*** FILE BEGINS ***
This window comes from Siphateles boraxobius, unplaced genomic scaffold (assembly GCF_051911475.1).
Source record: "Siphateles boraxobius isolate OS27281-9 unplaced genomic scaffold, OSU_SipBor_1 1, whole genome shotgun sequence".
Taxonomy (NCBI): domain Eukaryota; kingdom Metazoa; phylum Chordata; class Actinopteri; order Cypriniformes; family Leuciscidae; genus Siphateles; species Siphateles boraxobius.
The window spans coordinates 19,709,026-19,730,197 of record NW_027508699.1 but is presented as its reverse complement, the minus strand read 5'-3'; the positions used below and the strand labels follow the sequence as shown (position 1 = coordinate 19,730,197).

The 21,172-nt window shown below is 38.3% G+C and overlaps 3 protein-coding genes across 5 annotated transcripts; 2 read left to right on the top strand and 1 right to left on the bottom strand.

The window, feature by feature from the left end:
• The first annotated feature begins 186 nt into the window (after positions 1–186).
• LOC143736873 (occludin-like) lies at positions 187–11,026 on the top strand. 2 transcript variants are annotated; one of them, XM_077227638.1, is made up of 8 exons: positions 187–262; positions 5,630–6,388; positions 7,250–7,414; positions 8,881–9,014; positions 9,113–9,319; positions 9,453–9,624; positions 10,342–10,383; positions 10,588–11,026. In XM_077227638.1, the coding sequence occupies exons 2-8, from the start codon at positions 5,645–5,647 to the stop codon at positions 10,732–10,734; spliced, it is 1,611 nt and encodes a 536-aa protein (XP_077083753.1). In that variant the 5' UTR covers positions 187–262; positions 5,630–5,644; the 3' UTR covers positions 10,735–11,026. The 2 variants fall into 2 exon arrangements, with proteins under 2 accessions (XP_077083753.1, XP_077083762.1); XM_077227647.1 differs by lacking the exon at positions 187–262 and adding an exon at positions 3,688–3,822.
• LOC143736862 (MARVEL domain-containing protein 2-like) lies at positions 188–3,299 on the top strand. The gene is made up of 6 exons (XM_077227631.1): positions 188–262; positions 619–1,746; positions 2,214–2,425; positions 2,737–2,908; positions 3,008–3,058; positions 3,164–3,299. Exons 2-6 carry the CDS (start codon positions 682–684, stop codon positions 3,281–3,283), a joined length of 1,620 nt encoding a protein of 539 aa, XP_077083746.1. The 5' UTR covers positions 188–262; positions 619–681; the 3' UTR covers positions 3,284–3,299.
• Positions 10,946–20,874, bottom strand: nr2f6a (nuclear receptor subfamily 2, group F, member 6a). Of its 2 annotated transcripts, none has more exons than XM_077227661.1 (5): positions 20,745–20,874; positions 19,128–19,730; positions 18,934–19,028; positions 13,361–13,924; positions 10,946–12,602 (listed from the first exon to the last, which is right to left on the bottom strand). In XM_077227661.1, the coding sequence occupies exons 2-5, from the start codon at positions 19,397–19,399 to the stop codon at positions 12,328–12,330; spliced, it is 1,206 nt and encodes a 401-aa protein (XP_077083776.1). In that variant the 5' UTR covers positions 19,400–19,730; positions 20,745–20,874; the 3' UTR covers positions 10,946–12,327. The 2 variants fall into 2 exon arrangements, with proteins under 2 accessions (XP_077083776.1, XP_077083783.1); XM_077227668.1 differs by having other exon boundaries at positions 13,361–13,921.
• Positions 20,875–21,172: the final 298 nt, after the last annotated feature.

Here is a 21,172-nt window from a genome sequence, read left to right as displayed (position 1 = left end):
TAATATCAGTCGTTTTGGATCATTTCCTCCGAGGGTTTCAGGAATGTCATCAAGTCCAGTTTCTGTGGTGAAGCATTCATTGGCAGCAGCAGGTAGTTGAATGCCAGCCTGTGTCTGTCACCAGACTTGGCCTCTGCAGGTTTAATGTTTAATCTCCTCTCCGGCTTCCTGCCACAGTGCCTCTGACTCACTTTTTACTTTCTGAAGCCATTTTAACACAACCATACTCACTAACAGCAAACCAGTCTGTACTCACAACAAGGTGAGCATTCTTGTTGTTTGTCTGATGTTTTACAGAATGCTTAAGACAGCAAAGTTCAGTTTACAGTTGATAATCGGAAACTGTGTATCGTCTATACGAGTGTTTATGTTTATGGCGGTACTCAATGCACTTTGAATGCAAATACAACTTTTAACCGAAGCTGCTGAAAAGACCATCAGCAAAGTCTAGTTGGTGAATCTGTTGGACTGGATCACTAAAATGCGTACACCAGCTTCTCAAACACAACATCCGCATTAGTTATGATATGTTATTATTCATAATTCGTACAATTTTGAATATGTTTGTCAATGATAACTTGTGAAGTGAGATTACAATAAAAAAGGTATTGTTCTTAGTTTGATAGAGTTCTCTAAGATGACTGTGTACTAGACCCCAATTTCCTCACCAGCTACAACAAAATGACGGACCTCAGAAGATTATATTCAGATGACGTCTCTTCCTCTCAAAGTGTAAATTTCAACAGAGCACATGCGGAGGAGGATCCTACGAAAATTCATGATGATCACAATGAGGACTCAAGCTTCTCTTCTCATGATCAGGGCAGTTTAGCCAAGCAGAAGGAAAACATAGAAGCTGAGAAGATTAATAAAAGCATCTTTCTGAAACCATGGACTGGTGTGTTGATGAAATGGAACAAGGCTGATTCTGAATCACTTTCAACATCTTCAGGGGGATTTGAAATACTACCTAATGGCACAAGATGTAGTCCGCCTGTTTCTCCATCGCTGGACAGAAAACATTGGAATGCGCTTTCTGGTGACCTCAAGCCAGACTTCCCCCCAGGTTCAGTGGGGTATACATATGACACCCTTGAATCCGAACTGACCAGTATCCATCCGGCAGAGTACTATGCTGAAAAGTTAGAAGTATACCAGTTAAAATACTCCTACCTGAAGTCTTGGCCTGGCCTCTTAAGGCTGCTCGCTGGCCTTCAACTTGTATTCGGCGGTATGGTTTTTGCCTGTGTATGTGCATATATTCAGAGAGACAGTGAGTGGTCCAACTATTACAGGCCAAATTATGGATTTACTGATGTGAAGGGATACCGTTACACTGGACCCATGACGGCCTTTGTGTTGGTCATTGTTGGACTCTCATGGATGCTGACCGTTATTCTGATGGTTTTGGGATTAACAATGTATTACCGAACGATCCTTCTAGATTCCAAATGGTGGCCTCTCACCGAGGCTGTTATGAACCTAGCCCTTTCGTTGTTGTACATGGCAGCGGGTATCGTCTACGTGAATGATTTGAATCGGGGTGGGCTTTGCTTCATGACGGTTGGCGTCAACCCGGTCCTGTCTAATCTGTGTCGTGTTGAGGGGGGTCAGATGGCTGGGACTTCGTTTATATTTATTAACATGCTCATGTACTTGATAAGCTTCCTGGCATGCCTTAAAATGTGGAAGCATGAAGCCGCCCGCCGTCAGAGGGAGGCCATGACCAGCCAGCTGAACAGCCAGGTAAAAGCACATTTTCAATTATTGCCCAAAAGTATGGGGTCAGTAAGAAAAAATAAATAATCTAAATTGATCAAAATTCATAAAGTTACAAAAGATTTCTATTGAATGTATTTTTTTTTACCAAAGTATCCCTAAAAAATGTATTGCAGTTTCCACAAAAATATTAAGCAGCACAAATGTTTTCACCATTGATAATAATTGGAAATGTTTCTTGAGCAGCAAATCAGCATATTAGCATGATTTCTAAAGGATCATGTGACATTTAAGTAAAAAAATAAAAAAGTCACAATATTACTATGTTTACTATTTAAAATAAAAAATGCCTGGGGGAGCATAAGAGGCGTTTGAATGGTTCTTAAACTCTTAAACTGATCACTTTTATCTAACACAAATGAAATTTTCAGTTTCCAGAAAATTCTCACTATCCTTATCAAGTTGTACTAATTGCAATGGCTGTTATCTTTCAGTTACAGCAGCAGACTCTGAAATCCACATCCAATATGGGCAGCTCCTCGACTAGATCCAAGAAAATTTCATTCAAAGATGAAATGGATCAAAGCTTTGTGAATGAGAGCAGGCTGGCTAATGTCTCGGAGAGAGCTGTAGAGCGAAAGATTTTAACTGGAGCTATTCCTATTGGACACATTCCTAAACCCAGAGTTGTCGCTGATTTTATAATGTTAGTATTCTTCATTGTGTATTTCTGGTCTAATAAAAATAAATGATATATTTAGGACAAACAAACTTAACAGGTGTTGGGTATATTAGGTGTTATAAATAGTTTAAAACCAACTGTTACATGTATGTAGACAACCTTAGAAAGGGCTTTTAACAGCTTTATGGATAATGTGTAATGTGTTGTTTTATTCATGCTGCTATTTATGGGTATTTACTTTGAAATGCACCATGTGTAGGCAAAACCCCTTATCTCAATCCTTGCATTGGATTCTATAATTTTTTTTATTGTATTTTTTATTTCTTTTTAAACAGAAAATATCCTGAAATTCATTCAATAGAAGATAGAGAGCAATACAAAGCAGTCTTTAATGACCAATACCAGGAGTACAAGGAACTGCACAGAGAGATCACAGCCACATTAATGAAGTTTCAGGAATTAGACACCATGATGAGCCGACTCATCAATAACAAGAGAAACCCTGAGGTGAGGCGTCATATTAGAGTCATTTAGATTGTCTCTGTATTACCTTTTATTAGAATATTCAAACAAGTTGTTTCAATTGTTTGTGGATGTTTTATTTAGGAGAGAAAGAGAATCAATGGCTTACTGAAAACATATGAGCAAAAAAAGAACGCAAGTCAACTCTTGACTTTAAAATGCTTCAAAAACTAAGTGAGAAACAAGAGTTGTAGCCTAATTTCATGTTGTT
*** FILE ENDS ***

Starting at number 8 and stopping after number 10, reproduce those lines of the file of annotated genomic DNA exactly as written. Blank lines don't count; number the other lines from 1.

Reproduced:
• LOC143736873 (occludin-like) lies at positions 187–11,026 on the top strand. 2 transcript variants are annotated; one of them, XM_077227638.1, is made up of 8 exons: positions 187–262; positions 5,630–6,388; positions 7,250–7,414; positions 8,881–9,014; positions 9,113–9,319; positions 9,453–9,624; positions 10,342–10,383; positions 10,588–11,026. In XM_077227638.1, the coding sequence occupies exons 2-8, from the start codon at positions 5,645–5,647 to the stop codon at positions 10,732–10,734; spliced, it is 1,611 nt and encodes a 536-aa protein (XP_077083753.1). In that variant the 5' UTR covers positions 187–262; positions 5,630–5,644; the 3' UTR covers positions 10,735–11,026. The 2 variants fall into 2 exon arrangements, with proteins under 2 accessions (XP_077083753.1, XP_077083762.1); XM_077227647.1 differs by lacking the exon at positions 187–262 and adding an exon at positions 3,688–3,822.
• LOC143736862 (MARVEL domain-containing protein 2-like) lies at positions 188–3,299 on the top strand. The gene is made up of 6 exons (XM_077227631.1): positions 188–262; positions 619–1,746; positions 2,214–2,425; positions 2,737–2,908; positions 3,008–3,058; positions 3,164–3,299. Exons 2-6 carry the CDS (start codon positions 682–684, stop codon positions 3,281–3,283), a joined length of 1,620 nt encoding a protein of 539 aa, XP_077083746.1. The 5' UTR covers positions 188–262; positions 619–681; the 3' UTR covers positions 3,284–3,299.
• Positions 10,946–20,874, bottom strand: nr2f6a (nuclear receptor subfamily 2, group F, member 6a). Of its 2 annotated transcripts, none has more exons than XM_077227661.1 (5): positions 20,745–20,874; positions 19,128–19,730; positions 18,934–19,028; positions 13,361–13,924; positions 10,946–12,602 (listed from the first exon to the last, which is right to left on the bottom strand). In XM_077227661.1, the coding sequence occupies exons 2-5, from the start codon at positions 19,397–19,399 to the stop codon at positions 12,328–12,330; spliced, it is 1,206 nt and encodes a 401-aa protein (XP_077083776.1). In that variant the 5' UTR covers positions 19,400–19,730; positions 20,745–20,874; the 3' UTR covers positions 10,946–12,327. The 2 variants fall into 2 exon arrangements, with proteins under 2 accessions (XP_077083776.1, XP_077083783.1); XM_077227668.1 differs by having other exon boundaries at positions 13,361–13,921.